I first worked with Jason more than a decade ago, and for nearly as long. He was driven and action oriented and we shared an energetic and creatived doer approach to the problems we worked to solve with our clients and the teams we built. When he came to me with his newest venture Anthropogenic, he came with a mission, product vision, and a co-founder as creative and energetic as he was. In walks Will, and by walk I mean joined a video call for us to be introduced (why fly across the country). I knew almost instantly that with the knowledge and passion that was being shared with me that they would be successful, and I wanted to be a part of it.
When discussing our initial design direction, branding, and a general approach to design and teams with Will he off handedly mentioned his idea of a whale for the brand or logo - and those were the first ripples of an idea. The visual stuck with me deep in the back of my mind, but something about it resonated and those ripples became waves.
When researching concepts and diving deeper into the space, I began to literally see whale tails in sankey charts and graphs of data, they were everywhere! I thought there must be something to this, why am I seeing that everywhere? Of course whales, such as the gentle giants of the sea, such a recognizable representation of nature and climate, maybe there was more to it?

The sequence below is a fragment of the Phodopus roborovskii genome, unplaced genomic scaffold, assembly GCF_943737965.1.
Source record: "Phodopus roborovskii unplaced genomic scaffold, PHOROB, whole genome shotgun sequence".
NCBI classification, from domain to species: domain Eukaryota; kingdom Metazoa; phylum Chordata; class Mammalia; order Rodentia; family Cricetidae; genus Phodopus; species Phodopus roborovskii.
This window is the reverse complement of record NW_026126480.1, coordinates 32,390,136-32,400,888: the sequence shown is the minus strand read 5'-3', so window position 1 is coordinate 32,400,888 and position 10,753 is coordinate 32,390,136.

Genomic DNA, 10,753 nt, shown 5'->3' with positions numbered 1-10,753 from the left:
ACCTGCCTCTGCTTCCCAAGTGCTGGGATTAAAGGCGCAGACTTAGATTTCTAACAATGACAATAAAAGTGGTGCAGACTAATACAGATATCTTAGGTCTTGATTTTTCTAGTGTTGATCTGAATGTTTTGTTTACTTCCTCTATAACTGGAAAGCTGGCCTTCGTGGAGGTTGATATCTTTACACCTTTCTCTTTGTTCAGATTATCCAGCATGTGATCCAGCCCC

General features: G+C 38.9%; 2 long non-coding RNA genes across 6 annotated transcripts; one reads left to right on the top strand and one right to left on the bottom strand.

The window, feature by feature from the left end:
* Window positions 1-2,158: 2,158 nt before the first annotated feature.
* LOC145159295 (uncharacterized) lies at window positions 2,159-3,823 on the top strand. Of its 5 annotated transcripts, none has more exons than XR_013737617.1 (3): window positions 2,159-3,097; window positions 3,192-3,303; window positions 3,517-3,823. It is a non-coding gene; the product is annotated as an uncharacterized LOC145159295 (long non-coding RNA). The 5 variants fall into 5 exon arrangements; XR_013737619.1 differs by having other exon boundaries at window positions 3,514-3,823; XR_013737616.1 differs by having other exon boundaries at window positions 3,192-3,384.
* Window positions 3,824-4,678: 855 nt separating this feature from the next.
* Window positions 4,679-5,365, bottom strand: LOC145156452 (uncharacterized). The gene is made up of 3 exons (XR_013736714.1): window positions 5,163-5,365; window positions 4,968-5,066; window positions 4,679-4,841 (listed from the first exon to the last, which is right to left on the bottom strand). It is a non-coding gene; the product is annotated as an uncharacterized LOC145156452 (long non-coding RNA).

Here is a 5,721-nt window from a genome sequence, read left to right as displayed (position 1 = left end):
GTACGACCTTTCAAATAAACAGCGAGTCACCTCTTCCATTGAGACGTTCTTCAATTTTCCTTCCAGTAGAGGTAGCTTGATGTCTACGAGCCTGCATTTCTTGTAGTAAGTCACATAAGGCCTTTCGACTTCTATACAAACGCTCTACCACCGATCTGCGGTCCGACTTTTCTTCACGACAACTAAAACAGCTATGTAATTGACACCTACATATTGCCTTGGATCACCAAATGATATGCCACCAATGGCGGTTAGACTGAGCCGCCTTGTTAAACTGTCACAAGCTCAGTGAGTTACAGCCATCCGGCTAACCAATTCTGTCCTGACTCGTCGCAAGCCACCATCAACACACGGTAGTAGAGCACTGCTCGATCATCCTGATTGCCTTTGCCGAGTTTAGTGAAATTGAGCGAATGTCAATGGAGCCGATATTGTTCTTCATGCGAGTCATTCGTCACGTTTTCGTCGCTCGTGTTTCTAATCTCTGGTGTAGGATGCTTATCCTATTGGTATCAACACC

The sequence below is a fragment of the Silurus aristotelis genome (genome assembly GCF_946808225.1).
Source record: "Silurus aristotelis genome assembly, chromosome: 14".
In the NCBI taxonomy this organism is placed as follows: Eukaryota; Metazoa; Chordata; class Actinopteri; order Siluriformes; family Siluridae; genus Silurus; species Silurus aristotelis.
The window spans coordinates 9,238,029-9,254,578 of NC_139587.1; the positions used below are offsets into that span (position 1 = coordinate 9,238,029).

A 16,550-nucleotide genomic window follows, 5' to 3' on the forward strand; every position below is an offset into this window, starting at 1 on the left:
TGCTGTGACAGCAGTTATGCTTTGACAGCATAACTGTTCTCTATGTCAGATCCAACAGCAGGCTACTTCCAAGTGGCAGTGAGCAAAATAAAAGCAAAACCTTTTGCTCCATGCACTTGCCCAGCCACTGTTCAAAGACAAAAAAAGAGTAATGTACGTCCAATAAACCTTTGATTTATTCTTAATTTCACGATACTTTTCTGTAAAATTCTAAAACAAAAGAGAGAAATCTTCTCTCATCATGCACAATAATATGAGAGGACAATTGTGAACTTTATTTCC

One evening when packing up some shelves for a renovation, I found a paperback copy of Melville's classic, "Moby Dick". I began to consider maybe the whale WAS the icon? Is it iconic enough to be the logo mark for Anthropogenic, does it fairly represent what we are trying to achieve? As I thumbed through the book, I began to believe that the whale was the visual representation we needed.
From the perspective of Ishmael, the whale is a representation of the force of nature, which humans have long tried to conquer. The hunt for the whale can be interpreted as man's place in nature, or that we are meant to reign over nature by taming or conquering it instead of living in harmony with it. Ahab and Starbuck saw it as evil or something to be exploited. The symbolism of Moby Dick as the leviathan, a monster that cannot be defeated by man, the indomitable force of nature aligned with the struggles we face as humanity and ultimately the mission of Anthropogenic.
There is more within the pages when you consider the symbolism of the color white. White represents the purity of nature, undisturbed and pure. As we started to explore the ideas for logos, the whale was at the center of our explorations (and an often used slack emoji). What we began to realize was that the symbol, the meaning behind it was larger than a company brand or logo.
How could something this important just be a logo mark? It transcends the face of a company, the white whale was the visual representation of our mission to reach net-zero, or even more importantly net-negative. We chose to reserve the symbol of the whale to represent our ultimate challenge and goal, which is not just Anthropogenic, but for all of humanity.
We dove deeper into how we could visualize how as a species, as a society, we were united and shared in our success or downfall. What was the common ground? We are all inhabitants of a shared home, planet Earth, the "pale blue dot." This shared planet, this shared goal for humanity, that was where our brand must move towards. That was the beginning inspiration for our current logo mark and a tale for another day.